Dangerfield was acquired in the 2015 offseason. It was a big one for the Cats, which saw them trade for Lachie Henderson and Zac Smith, and bring in Scott Selwood via free agency. Geelong also drafted mature age player Sam Menegola with pick 66 (a bargain in every sense). Henderson is reportedly battling with a cavalcade of Geelong backs for a Round 1 spot, Smith is certainly out due to injury, and Selwood’s troublesome lower leg issues have certainly followed him from West Coast.
The Cats have been carefully straddling the line between overinvestment in today and additional investment in tomorrow for almost a decade. At some point, the portfolio risk will rise to a point where some small external shock will hit them hard. Or something like that, just roll with it.
It could very well be this year. By the end of 2018 Geelong’s game plan struggles came to a head regularly. Coach Chris Scott has his team playing a turtle-heavy ball control game plan, which is quite contrary to the broader league trend of territory and forward pressure. To wit, the Cats had the third largest difference between their uncontested mark tally in wins (87.5 per game) versus losses (65.7 per game) in the league, and the fifth largest difference in scoring shots per minute of possession in wins (0.552) versus losses (0.499).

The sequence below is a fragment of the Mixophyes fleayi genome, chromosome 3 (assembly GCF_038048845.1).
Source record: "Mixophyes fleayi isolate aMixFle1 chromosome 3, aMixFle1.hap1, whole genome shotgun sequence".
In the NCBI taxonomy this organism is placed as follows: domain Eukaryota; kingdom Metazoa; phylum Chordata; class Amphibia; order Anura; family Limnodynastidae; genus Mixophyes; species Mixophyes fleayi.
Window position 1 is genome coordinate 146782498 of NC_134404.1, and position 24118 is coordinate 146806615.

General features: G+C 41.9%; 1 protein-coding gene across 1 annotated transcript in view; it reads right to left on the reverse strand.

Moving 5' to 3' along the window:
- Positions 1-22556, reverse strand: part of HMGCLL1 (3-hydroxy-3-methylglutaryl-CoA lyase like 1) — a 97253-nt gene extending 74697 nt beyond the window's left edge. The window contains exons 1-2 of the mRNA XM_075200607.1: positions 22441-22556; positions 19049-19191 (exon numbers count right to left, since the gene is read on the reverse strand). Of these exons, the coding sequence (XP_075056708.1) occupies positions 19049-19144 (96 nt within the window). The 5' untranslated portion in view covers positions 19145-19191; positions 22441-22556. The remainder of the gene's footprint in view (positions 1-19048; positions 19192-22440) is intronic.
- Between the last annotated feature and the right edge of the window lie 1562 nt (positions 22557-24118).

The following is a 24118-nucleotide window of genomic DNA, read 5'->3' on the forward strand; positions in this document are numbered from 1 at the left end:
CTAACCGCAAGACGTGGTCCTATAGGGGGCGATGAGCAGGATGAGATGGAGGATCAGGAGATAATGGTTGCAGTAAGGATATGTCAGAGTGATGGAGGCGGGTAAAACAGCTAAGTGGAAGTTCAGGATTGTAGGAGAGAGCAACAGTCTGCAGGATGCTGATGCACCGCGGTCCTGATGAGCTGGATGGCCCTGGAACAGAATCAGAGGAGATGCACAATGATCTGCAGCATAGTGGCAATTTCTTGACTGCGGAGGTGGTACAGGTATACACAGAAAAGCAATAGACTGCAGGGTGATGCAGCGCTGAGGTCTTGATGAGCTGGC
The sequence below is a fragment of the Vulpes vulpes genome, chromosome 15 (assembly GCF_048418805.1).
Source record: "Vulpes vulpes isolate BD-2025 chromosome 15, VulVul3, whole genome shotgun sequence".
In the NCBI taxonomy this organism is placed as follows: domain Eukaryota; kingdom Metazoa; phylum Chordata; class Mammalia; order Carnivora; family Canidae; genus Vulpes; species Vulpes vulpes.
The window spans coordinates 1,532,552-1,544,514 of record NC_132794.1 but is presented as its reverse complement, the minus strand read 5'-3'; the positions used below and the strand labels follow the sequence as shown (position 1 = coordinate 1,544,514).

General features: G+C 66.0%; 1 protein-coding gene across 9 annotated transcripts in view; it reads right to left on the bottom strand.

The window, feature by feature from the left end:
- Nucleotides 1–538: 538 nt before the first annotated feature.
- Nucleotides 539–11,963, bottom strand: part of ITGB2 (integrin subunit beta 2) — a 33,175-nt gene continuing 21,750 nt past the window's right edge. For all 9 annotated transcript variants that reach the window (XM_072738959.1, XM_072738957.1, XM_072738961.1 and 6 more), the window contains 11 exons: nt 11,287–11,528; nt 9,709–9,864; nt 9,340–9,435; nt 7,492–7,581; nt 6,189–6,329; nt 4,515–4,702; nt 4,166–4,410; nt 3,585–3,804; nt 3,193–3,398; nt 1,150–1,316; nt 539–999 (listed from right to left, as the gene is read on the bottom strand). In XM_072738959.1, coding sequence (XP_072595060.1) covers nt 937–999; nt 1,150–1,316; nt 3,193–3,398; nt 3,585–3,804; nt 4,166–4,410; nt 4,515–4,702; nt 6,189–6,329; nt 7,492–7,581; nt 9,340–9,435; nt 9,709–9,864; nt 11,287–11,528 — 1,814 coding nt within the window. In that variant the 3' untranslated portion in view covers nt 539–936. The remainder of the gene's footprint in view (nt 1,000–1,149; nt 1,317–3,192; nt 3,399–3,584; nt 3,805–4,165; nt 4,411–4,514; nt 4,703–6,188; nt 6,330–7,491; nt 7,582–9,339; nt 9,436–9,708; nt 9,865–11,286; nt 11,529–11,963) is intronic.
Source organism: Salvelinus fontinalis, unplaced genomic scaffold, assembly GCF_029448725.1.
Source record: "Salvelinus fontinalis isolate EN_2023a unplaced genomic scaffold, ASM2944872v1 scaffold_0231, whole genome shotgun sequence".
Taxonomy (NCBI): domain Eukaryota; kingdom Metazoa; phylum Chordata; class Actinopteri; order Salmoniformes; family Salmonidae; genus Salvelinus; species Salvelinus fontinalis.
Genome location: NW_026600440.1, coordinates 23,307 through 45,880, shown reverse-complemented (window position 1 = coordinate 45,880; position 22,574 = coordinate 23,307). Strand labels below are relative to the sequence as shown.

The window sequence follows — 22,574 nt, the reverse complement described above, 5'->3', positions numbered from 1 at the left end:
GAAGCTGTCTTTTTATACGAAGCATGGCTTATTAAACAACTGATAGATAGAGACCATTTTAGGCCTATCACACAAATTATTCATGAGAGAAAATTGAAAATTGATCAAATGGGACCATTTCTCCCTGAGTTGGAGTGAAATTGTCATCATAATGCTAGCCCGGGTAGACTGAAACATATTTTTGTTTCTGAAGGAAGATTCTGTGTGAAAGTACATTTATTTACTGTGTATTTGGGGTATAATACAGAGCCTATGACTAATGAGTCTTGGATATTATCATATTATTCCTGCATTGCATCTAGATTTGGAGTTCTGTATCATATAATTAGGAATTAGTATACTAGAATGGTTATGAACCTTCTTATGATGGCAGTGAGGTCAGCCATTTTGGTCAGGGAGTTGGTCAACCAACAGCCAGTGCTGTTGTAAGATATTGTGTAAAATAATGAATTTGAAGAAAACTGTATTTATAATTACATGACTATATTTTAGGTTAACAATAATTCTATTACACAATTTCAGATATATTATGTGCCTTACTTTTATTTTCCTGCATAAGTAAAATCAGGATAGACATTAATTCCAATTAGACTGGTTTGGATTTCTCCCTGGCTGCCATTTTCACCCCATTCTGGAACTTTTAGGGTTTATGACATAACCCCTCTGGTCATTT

Geelong’s need for some zip in the forward half has been long known. It was the critical subject covered in this column’s long look at the Cats ahead of the 2018 season. The need is still present, and it will rely on a wholesale change by Scott and his crew to make it happen.
Sending Gary Ablett forward is not part of that change, though it is welcome. It is fitting that as we creep closer to the first ballot Hall of Famer’s exit from the professional game that he can get a chance to kick bags at Kardinia Park once again. He should, and will. But it might be for a team that goes 11-11 and misses the eight.
Superstar trades are super for some
Ablett, Dangerfield, the Crows and Geelong and that long, windy diversion brings us back to the start of the column: superstar trades.
As best as this column can tell, there have been eight “superstar” player acquisitions which have occurred over the past 15 years. These are below.
Nathan Brown (2003): Western Bulldogs to Richmond
Chris Judd (2007): West Coast to Carlton
Luke Ball (2009): St Kilda to Collingwood
Gary Ablett Jr (2010): Geelong to Gold Coast
Brendon Goddard (2012): St Kilda to Essendon
Lance Franklin (2013): Hawthorn to Sydney
Patrick Dangerfield (2015): Adelaide to Geelong
Tom Lynch (2018): Gold Coast to Richmond